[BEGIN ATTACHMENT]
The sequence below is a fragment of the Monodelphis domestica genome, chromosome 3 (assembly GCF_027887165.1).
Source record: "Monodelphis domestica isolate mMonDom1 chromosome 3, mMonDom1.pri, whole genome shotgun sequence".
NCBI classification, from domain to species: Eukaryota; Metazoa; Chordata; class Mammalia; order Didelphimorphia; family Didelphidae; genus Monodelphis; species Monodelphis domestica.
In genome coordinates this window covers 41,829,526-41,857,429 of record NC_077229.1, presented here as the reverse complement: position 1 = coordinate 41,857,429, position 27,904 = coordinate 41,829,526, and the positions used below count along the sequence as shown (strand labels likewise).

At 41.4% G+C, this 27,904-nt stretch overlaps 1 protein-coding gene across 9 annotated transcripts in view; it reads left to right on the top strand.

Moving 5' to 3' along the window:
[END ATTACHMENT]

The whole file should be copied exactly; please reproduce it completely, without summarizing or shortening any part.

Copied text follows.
The sequence below is a fragment of the Monodelphis domestica genome, chromosome 3 (assembly GCF_027887165.1).
Source record: "Monodelphis domestica isolate mMonDom1 chromosome 3, mMonDom1.pri, whole genome shotgun sequence".
NCBI classification, from domain to species: Eukaryota; Metazoa; Chordata; class Mammalia; order Didelphimorphia; family Didelphidae; genus Monodelphis; species Monodelphis domestica.
In genome coordinates this window covers 41,829,526-41,857,429 of record NC_077229.1, presented here as the reverse complement: position 1 = coordinate 41,857,429, position 27,904 = coordinate 41,829,526, and the positions used below count along the sequence as shown (strand labels likewise).

At 41.4% G+C, this 27,904-nt stretch overlaps 1 protein-coding gene across 9 annotated transcripts in view; it reads left to right on the top strand.

Moving 5' to 3' along the window: